The New York Court of Appeals ruled that communications between a federal and state agency about efforts to decontaminate part of the Hudson River did not qualify as intra- or inter-agency records and are not exempt under the state Freedom of Information Law.
At issue was whether communications between the Environmental Protection Agency, a federal agency, and the New York State Department of Environmental Conservation (DEC) may be withheld from disclosure as "inter-agency or intra-agency" records that would reveal deliberations during the decision-making process, according to the court's ruling. The purpose of the exemption, as the court explained, is to permit agency employees "to exchange their views freely, as part of the deliberative process, without the concern that those ideas will become public."
According to the opinion, the EPA and DEC have been working together since 1984 to address the presence of contaminated water in a 200-mile portion of the Hudson River. In 2002, the EPA approved a remediation plan that required General Electric to dredge the river to remove sediment contaminated with polychlorinated biphenyls (PCBs) and prepare an analysis of alternative water supply options for towns in which the water supply might be affected by the dredging project.
The Town of Waterford filed an open records request with the DEC seeking certain records pertaining to the dredging project and contamination, according to court papers. The DEC released some of the records, but claimed it could withhold others under the deliberative process exemption.
The state high court disagreed, ruling that the communications exchanged between the agencies were neither "intra-agency" nor "inter-agency."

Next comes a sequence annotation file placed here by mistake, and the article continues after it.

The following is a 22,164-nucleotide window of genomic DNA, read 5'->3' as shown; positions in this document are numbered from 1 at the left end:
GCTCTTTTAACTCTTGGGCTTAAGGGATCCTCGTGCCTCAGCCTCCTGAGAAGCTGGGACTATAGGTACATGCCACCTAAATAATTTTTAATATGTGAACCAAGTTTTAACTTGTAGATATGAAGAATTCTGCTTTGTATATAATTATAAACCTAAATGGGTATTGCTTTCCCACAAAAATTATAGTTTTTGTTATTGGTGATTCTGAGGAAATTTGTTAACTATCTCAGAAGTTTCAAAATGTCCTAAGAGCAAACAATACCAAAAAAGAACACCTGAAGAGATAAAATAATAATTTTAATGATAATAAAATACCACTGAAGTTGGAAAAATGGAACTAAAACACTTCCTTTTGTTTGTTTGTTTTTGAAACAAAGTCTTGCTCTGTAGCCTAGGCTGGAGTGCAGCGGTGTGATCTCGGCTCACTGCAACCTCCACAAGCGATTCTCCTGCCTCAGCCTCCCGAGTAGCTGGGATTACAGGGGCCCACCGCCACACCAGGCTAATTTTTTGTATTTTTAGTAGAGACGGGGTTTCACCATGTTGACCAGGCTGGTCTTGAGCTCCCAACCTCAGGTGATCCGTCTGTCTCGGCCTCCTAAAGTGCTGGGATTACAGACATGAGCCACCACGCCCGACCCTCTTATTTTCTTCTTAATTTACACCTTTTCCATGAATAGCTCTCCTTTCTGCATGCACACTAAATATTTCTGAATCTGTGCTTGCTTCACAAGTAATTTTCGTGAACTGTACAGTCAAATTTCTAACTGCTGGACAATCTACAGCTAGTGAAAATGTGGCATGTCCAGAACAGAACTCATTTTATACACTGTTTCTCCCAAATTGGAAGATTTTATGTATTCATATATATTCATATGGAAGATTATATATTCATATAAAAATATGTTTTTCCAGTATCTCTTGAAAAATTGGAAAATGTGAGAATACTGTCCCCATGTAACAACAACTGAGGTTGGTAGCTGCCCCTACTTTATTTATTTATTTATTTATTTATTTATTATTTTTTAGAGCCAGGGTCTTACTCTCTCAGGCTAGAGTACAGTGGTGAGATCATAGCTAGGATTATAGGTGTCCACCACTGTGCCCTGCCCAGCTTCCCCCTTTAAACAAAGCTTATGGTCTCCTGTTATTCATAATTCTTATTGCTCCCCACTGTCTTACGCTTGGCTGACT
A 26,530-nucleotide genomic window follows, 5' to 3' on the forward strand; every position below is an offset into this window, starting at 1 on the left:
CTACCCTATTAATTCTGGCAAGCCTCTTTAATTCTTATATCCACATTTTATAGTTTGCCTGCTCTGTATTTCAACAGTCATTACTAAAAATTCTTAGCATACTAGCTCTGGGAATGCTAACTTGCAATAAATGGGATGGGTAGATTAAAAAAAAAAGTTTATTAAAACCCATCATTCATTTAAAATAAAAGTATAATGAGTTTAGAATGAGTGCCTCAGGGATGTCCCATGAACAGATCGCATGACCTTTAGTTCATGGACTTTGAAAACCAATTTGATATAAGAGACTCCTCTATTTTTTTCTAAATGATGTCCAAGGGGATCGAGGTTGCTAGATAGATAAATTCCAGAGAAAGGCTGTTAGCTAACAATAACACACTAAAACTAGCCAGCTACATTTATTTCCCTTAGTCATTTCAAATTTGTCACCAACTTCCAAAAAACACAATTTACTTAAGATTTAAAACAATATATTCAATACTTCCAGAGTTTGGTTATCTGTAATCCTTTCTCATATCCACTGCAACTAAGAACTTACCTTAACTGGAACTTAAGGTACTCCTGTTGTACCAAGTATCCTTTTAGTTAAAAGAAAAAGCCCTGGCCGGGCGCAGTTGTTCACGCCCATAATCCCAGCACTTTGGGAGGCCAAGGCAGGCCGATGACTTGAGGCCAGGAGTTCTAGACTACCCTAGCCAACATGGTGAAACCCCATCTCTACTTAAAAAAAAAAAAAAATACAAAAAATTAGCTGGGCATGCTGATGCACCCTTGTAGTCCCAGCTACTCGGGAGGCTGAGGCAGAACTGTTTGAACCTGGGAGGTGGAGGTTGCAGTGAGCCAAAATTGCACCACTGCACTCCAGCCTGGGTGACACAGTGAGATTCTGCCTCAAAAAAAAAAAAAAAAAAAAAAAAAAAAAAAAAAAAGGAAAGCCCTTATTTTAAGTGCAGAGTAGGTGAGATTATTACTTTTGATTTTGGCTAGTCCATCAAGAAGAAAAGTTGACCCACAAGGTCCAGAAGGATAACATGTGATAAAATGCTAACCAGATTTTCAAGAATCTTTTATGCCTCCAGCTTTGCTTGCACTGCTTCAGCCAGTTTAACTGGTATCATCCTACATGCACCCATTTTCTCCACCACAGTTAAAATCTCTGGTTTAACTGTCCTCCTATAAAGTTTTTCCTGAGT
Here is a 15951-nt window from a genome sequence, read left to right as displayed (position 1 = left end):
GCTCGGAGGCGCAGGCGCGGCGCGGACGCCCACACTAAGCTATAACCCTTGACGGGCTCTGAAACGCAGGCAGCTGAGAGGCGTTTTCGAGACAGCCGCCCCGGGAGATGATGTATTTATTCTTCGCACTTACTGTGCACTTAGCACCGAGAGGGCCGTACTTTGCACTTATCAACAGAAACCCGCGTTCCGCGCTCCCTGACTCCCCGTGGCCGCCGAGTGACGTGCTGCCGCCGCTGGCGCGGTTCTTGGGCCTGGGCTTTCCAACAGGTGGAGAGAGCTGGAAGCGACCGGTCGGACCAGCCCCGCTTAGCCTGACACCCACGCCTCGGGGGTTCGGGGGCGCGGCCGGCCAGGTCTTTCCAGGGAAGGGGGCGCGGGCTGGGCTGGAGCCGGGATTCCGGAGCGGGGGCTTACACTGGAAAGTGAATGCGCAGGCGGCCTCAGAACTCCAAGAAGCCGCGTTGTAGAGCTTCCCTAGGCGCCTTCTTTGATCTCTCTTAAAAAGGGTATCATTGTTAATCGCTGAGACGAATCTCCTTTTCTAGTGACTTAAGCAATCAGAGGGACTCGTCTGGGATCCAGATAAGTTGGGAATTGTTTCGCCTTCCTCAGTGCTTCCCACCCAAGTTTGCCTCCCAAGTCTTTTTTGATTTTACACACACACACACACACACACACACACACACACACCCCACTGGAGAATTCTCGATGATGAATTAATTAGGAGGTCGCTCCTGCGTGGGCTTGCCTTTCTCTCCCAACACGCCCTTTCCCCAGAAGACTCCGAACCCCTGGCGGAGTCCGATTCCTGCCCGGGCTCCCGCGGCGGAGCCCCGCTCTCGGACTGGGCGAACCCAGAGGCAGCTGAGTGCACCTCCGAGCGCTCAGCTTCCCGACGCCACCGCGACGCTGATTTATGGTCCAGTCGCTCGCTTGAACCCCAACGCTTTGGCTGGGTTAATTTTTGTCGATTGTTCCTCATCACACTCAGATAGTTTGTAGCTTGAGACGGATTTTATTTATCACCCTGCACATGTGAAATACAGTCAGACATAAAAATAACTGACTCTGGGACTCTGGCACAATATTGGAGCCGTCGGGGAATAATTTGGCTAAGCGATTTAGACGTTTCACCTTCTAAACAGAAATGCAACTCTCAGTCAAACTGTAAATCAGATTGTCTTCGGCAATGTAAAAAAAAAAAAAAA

First, the court noted, the definition of “agency” under the Freedom of Information Law is limited to state and municipal agencies and does not include those at the federal level.
“Since the EPA is not an 'agency' for purposes of FOIL, the inter-agency exemption does not apply to materials exchanged between these entities,” the court ruled.
Second, the court rejected the argument that because the EPA was basically a consultant for the DEC on the dredging project, the communications were "intra-agency" documents exchanged within a single agency.
The DEC raised the argument that the court had previously considered — in some situations — “documents prepared by a party that is not an ‘agency’" to constitute "intra-agency" materials where the material was prepared by an outside consultant retained by the agency, according to court papers.
However, the court rejected the DEC’s argument that the EPA was an outside consultant for the purposes of the exemption because in order to form an "intra-agency" relationship, the outside consultant must not have its own interest in the project. While the EPA and DEC did have a "collaborative relationship" and were working toward the same goal, the EPA was not functioning as the DEC's agent or employee, and was in fact the lead agency for the project, the court noted.
"Moreover, unlike typical consultants, these agencies represent different constituencies and their interests may diverge," the court said. Therefore, it ruled that the communications were not "intra-agency" material that could be withheld under the exemption.
The court's opinion overturned the ruling of a lower court, which had upheld the applicability of the exemption on the basis that the agencies' "long-term collaborative relationship" made the records inter- or intra-agency records.
The Town of Waterford wanted the documents because people have a right to know how the government reaches decisions and makes policies that affect “tens of thousands of people,” said John Lawler, town supervisor of Waterford.
“At the end of the day, government needs to be held accountable to people" and needs to release information that the people have a right to have, Lawler said.
Representatives for the DEC were unable to comment.
Related Reporters Committee resources:
· New York – Open Government Guide: 2. Discussion of each exemption.